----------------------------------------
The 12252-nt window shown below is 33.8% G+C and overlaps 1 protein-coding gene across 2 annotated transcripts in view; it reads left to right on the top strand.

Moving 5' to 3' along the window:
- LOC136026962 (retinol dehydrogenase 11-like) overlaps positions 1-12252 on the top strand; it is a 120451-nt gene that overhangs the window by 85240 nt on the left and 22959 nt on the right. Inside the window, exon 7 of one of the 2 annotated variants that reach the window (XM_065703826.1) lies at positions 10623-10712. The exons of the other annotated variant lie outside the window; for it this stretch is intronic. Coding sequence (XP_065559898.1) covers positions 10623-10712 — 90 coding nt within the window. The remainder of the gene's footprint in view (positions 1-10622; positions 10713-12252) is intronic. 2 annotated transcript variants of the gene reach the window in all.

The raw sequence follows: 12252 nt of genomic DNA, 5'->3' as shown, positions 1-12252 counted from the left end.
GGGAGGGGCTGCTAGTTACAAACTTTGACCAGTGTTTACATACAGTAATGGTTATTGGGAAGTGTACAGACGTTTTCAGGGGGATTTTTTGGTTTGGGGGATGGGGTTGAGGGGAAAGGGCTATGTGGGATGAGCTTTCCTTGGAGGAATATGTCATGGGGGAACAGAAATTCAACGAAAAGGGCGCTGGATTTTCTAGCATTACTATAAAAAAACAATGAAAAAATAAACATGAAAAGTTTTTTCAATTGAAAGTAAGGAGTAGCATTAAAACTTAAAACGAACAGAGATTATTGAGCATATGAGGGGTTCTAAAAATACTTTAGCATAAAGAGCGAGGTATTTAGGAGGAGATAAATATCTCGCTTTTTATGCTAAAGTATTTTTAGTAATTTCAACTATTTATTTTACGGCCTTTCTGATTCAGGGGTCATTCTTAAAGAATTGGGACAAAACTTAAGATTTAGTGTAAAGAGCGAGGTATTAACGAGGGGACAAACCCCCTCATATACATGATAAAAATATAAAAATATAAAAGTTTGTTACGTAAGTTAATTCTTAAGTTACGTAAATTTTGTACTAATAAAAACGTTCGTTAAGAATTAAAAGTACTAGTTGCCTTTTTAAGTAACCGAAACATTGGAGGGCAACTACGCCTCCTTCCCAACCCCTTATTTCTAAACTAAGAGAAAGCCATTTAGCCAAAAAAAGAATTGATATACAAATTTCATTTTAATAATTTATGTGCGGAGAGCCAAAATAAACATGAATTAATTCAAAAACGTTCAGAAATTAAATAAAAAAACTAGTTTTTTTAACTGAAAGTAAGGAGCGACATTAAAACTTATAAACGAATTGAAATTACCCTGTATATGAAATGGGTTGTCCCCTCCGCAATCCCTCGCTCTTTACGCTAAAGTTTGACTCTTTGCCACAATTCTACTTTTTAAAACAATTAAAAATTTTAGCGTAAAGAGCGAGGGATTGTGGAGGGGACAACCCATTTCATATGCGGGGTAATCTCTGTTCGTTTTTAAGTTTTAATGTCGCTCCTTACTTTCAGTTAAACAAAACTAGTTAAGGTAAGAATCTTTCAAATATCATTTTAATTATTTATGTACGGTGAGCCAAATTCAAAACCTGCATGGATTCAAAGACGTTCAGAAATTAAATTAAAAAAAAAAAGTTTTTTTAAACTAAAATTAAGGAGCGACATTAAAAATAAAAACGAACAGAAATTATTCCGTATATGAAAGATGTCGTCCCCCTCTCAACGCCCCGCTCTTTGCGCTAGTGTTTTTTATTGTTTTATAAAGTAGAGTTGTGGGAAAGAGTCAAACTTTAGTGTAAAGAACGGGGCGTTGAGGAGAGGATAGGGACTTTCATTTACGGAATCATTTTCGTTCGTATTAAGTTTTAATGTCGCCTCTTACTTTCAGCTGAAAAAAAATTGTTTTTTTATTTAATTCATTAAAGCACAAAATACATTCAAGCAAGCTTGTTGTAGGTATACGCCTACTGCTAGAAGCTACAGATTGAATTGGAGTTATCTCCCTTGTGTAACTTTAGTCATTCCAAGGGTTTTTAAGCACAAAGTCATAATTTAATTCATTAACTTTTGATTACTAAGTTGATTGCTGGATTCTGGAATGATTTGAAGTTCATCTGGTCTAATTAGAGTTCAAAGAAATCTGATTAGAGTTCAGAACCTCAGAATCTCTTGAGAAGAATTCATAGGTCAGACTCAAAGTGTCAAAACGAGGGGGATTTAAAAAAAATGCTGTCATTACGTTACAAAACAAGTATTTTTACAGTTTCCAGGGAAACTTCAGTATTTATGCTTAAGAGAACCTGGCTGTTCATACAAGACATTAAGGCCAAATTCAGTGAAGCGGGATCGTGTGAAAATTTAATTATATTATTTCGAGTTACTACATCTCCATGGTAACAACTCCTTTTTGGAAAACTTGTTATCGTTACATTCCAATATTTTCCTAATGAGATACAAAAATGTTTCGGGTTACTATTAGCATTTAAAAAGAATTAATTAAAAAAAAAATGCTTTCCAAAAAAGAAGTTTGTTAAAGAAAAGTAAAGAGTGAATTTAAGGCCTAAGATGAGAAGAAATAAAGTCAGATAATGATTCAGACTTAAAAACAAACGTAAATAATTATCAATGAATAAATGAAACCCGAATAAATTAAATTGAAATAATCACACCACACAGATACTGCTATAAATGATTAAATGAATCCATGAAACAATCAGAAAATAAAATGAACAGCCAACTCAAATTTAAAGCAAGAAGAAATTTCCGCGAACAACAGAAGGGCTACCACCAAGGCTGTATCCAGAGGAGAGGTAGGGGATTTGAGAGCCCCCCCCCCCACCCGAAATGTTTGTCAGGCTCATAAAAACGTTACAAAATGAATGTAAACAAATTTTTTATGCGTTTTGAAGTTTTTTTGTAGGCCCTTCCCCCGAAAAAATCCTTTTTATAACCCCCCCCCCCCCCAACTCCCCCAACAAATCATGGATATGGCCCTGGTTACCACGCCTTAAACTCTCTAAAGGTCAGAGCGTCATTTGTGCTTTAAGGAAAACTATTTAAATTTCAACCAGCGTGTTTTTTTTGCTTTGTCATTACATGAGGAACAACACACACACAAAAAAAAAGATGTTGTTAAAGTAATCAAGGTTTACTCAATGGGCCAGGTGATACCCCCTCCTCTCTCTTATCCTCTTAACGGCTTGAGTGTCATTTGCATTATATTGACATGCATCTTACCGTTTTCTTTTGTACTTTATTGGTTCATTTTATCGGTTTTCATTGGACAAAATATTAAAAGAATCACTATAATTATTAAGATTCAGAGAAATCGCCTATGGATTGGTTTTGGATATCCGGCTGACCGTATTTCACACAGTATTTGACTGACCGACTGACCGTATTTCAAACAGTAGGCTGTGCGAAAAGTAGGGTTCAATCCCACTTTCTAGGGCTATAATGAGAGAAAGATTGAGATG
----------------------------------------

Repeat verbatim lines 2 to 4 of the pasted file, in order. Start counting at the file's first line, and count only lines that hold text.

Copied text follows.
Moving 5' to 3' along the window:
- LOC136026962 (retinol dehydrogenase 11-like) overlaps positions 1-12252 on the top strand; it is a 120451-nt gene that overhangs the window by 85240 nt on the left and 22959 nt on the right. Inside the window, exon 7 of one of the 2 annotated variants that reach the window (XM_065703826.1) lies at positions 10623-10712. The exons of the other annotated variant lie outside the window; for it this stretch is intronic. Coding sequence (XP_065559898.1) covers positions 10623-10712 — 90 coding nt within the window. The remainder of the gene's footprint in view (positions 1-10622; positions 10713-12252) is intronic. 2 annotated transcript variants of the gene reach the window in all.

The raw sequence follows: 12252 nt of genomic DNA, 5'->3' as shown, positions 1-12252 counted from the left end.